Proving the Business Case for the Internet of Things

Pacific Power rolling out half a million smart meters

Steve Rogerson
January 16, 2018



Pacific Power is replacing 590,000 traditional electric meters in Oregon homes and businesses with digital smart meters. The installations will roll out region by region throughout 2018 and into the autumn of 2019.
 
These meters will provide users, including those in many of Oregon's rural communities, with the timely information they need to make decisions about electric usage and enable smarter, more efficient management of the power grid.
 
"Installing smart meters is a key step towards the power grid of the future here in Oregon and our customers throughout the state all benefit," said Stefan Bird, Pacific Power president and CEO. "By vastly improving our meter technology, we can deliver power more reliably and shorten outages, save costs and allow for better management of renewable sources."
 
More than 70 million smart meters have been installed nationwide, equivalent to half of the households in the USA. Smart meters are a key component to updating an aging energy grid, and can make it possible to adjust the flow of energy to meet specific needs, and support both rising technological demands and a clean energy future.
 
Access to daily energy usage information will be available to consumers via a secure web site. This near real-time energy usage information will let users better understand what is driving their electric bills and help them make decisions that can save energy and money. This capability will come about six weeks after a new meter is installed.
 
The meters should help hold down operating costs and improve customer service and reliability while maintaining standards of security and customer privacy.
 
Smart meters instantly track outages, meaning faster service response and shorter outages overall. Users will be able to view their power usage hour by hour, get a forecast of their next bill, and set alerts so they can adjust their activity to reduce both their carbon footprint and bill.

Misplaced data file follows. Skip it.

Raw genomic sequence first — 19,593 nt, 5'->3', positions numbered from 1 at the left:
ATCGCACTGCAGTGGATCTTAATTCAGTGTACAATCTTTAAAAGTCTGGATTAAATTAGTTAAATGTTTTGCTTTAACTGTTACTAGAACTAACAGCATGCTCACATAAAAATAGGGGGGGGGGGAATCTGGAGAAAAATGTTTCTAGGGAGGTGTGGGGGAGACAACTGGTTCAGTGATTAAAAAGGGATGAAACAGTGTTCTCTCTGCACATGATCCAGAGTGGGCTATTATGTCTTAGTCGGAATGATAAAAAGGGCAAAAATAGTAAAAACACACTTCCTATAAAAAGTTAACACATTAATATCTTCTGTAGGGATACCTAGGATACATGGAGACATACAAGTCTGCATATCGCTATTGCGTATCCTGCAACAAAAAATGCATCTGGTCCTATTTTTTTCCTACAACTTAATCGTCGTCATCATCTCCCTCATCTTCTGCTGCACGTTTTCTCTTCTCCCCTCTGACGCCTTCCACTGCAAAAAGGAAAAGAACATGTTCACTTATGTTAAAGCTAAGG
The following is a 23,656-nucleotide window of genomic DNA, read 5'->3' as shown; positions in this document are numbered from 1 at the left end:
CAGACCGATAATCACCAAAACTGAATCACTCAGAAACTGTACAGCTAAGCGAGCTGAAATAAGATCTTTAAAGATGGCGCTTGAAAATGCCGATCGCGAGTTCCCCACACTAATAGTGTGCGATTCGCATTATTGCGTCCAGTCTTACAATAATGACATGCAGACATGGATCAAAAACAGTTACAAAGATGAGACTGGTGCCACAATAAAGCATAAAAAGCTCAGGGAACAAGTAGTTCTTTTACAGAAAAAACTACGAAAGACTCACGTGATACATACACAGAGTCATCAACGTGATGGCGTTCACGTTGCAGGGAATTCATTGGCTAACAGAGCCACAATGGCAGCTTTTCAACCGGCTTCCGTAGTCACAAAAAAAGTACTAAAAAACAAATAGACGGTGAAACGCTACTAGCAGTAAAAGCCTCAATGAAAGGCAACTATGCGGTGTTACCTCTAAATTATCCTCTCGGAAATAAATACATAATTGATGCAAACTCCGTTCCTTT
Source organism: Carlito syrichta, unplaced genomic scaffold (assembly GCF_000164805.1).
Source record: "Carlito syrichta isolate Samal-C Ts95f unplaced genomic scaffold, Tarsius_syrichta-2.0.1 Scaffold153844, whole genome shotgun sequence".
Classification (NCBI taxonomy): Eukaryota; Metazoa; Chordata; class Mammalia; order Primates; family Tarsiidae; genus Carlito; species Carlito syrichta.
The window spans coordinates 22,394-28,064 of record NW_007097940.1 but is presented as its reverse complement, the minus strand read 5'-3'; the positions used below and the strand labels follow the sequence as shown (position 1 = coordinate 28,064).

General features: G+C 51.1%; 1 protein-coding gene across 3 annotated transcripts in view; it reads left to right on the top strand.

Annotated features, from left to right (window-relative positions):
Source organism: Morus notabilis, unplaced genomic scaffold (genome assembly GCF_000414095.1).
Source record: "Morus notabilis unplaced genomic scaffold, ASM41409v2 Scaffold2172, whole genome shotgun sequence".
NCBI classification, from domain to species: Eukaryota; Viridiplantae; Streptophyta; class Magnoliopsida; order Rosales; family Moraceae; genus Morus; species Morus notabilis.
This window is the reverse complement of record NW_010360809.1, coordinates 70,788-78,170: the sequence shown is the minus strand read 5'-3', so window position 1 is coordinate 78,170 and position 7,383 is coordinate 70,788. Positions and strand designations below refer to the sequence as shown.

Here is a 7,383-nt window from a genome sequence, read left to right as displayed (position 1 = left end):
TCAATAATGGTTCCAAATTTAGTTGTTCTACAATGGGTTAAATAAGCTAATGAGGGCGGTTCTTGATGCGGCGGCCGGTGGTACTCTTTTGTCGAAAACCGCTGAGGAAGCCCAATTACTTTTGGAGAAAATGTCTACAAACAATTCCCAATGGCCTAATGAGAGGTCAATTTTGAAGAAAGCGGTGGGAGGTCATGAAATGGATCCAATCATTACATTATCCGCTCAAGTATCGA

Businesses will be able to get more detailed usage reporting, which will help them cut costs and make investments in items that help their business grow. The updated grid should work more efficiently with, and will help better integrate, renewable power sources.
 
"We are connecting our small communities throughout Oregon in a way that improves the reliability and efficiency of the grid, both at home and at work," said Bird. "With smart meter technology now mature, proven and available at competitive prices, we can deliver the benefits without any additional cost to customers."
 
Installations began last week in Independence, the small pioneer town west of Salem that has received attention for its smart city, smart rural upgrades such as gigabyte high-speed internet access, renewable power and an updated downtown core. The addition of smart meters will help the city continue to attract tech business to the region and support residents and local businesses with resources that help them live and work better.
 
"Our city's history is still being made," said Shawn Irvine, director of economic development for Independence, which was settled by Oregon Trail pioneers in 1847 and has a population of more than 9000 today. "We're proud to be in the forefront of this new technology surge that will give our citizens timely information that will let them truly take over day-to-day management of their energy costs. Now that is Independence."